Can EU be shaken by the Finland’s new Government?
Vatan Emrooz
Anna Kotaviita

Can EU be shaken by the Finland’s new Government?

Greece, Ireland and then Portugal – Financial crisis support for collapsing EU member states became one of the election themes during the Parliamentary elections on Finland held on 17th April. Suddenly, the whole Europe seems to be interested in Finland, from the small Nordic country with a bit more than 5, 3 million inhabitants.

”This is JYTKY (a big bang)”, shouted a party leader of the True Finns Timo Soini, when he kept already a historical speech to his supporters at the election evening after the result was clear.

To remember few years back, Timo Soini was a raising name in the political field and the only who has been elected to the European parliament with anti-EU perspective. Soini run a party known from its patriotic populism, Euro-skeptic and anti-immigration attitudes. He was in opposition, heard by others, ignored by others.

Today, it is not exaggerated to say that the elections were true party for the True Finns. After all, they increased the number of the Parliamentarians from 5 to 39, from overall 200 seats. Since then, it has been speculated how is the election result impacting Finland and EU – will Finland resist the planned Portugal 80 billion bailout or the stabilization mechanism that is planned to secure the Euro-zone from the financial crisis from the year 2013?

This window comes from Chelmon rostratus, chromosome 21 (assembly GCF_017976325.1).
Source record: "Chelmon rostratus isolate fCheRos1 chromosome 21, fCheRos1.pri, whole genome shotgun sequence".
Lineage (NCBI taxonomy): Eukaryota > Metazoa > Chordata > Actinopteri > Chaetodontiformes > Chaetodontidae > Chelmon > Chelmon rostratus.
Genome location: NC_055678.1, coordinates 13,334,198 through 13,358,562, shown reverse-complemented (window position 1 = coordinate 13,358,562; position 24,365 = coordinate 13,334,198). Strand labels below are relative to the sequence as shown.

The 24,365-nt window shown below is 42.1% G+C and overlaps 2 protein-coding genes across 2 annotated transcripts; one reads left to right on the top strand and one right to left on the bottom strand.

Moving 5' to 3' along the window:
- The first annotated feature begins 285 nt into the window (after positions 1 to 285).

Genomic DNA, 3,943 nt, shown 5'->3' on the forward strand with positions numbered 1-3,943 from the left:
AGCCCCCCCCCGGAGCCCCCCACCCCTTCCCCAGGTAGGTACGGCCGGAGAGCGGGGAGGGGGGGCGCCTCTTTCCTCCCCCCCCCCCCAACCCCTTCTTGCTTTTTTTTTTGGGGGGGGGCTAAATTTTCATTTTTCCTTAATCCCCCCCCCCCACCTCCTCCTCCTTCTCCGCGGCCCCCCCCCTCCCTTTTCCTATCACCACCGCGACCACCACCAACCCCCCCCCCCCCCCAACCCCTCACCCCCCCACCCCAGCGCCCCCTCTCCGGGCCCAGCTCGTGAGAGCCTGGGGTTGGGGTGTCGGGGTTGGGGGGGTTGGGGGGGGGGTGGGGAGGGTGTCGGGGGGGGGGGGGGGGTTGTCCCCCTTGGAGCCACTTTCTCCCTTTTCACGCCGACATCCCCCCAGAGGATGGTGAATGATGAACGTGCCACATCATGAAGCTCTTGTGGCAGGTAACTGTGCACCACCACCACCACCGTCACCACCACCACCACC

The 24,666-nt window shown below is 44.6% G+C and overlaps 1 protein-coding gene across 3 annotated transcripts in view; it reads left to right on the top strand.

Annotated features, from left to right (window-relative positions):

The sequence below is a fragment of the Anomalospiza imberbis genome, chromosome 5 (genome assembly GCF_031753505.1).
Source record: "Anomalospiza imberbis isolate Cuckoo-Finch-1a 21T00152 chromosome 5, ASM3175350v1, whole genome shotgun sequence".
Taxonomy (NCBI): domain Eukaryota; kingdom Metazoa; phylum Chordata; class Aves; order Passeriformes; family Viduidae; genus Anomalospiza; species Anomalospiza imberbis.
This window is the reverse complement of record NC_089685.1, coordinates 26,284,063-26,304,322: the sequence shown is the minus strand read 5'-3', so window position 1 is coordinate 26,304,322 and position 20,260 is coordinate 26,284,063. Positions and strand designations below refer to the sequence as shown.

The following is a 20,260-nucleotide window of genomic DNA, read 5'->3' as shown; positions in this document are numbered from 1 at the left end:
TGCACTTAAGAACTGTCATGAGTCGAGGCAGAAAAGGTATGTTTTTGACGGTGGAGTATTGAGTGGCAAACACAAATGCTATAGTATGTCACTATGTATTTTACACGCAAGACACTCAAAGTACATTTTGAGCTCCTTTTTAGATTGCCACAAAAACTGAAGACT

The historical shift – from central to right wing

After the elections, Finnish political field changed radically – The Prime Minister´s Party, the Centre Party, suffered significant loose of Parliamentarians and are now in opposition for the next four years, at least.

Today, the National Coalition Party (20, 40 %) is the biggest party for the first time. The Social Democratic Party (19, 1 %) holds the second place with a slight difference to third biggest party, the True Finns (19%).

The defeat of the Central Party can be seen correlating to the “election funding scandal” that shook Finland last year. Prime Minister Mari Kiviniemi´s predecessor Matti Vanhanen was in the heart of it, since he was accused for abusing illegally the election money for boosting his back.